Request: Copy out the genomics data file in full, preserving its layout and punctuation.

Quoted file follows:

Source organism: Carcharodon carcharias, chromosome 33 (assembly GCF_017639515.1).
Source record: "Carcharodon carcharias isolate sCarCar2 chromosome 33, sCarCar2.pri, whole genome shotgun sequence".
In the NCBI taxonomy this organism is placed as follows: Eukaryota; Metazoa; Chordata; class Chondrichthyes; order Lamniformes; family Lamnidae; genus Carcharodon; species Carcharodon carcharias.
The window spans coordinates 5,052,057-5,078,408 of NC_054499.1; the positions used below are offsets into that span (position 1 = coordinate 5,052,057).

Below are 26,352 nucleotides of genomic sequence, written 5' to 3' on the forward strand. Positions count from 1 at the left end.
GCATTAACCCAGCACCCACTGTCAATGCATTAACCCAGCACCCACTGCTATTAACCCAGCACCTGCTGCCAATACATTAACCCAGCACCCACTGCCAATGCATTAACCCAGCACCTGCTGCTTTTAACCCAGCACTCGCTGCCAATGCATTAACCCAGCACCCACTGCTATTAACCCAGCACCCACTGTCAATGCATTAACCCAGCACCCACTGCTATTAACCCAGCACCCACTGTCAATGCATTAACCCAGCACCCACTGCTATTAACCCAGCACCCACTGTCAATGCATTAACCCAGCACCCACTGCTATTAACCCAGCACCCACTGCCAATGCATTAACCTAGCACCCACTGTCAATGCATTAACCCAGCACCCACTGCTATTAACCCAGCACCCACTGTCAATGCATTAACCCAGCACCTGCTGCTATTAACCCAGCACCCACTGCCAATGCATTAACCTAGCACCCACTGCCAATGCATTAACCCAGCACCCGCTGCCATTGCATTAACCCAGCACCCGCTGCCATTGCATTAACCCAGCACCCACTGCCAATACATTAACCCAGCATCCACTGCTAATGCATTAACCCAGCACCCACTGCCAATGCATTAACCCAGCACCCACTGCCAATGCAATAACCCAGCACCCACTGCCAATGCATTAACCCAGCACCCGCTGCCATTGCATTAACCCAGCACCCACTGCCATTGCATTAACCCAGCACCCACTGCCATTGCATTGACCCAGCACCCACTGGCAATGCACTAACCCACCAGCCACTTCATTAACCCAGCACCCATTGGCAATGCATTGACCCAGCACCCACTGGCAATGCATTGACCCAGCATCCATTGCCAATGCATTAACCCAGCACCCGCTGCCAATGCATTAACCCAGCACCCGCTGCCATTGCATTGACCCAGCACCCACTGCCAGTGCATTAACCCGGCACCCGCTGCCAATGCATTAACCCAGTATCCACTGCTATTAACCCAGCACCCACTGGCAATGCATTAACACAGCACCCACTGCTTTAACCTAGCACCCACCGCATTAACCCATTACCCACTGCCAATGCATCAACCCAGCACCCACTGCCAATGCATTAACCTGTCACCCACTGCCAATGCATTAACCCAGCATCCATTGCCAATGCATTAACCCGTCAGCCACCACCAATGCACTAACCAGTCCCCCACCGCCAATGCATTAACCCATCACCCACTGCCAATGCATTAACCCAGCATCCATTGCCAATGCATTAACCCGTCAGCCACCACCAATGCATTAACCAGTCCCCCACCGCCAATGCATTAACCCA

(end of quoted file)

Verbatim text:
Source organism: Carcharodon carcharias, chromosome 33 (assembly GCF_017639515.1).
Source record: "Carcharodon carcharias isolate sCarCar2 chromosome 33, sCarCar2.pri, whole genome shotgun sequence".
In the NCBI taxonomy this organism is placed as follows: Eukaryota; Metazoa; Chordata; class Chondrichthyes; order Lamniformes; family Lamnidae; genus Carcharodon; species Carcharodon carcharias.
The window spans coordinates 5,052,057-5,078,408 of NC_054499.1; the positions used below are offsets into that span (position 1 = coordinate 5,052,057).

Below are 26,352 nucleotides of genomic sequence, written 5' to 3' on the forward strand. Positions count from 1 at the left end.
GCATTAACCCAGCACCCACTGTCAATGCATTAACCCAGCACCCACTGCTATTAACCCAGCACCTGCTGCCAATACATTAACCCAGCACCCACTGCCAATGCATTAACCCAGCACCTGCTGCTTTTAACCCAGCACTCGCTGCCAATGCATTAACCCAGCACCCACTGCTATTAACCCAGCACCCACTGTCAATGCATTAACCCAGCACCCACTGCTATTAACCCAGCACCCACTGTCAATGCATTAACCCAGCACCCACTGCTATTAACCCAGCACCCACTGTCAATGCATTAACCCAGCACCCACTGCTATTAACCCAGCACCCACTGCCAATGCATTAACCTAGCACCCACTGTCAATGCATTAACCCAGCACCCACTGCTATTAACCCAGCACCCACTGTCAATGCATTAACCCAGCACCTGCTGCTATTAACCCAGCACCCACTGCCAATGCATTAACCTAGCACCCACTGCCAATGCATTAACCCAGCACCCGCTGCCATTGCATTAACCCAGCACCCGCTGCCATTGCATTAACCCAGCACCCACTGCCAATACATTAACCCAGCATCCACTGCTAATGCATTAACCCAGCACCCACTGCCAATGCATTAACCCAGCACCCACTGCCAATGCAATAACCCAGCACCCACTGCCAATGCATTAACCCAGCACCCGCTGCCATTGCATTAACCCAGCACCCACTGCCATTGCATTAACCCAGCACCCACTGCCATTGCATTGACCCAGCACCCACTGGCAATGCACTAACCCACCAGCCACTTCATTAACCCAGCACCCATTGGCAATGCATTGACCCAGCACCCACTGGCAATGCATTGACCCAGCATCCATTGCCAATGCATTAACCCAGCACCCGCTGCCAATGCATTAACCCAGCACCCGCTGCCATTGCATTGACCCAGCACCCACTGCCAGTGCATTAACCCGGCACCCGCTGCCAATGCATTAACCCAGTATCCACTGCTATTAACCCAGCACCCACTGGCAATGCATTAACACAGCACCCACTGCTTTAACCTAGCACCCACCGCATTAACCCATTACCCACTGCCAATGCATCAACCCAGCACCCACTGCCAATGCATTAACCTGTCACCCACTGCCAATGCATTAACCCAGCATCCATTGCCAATGCATTAACCCGTCAGCCACCACCAATGCACTAACCAGTCCCCCACCGCCAATGCATTAACCCATCACCCACTGCCAATGCATTAACCCAGCATCCATTGCCAATGCATTAACCCGTCAGCCACCACCAATGCATTAACCAGTCCCCCACCGCCAATGCATTAACCCA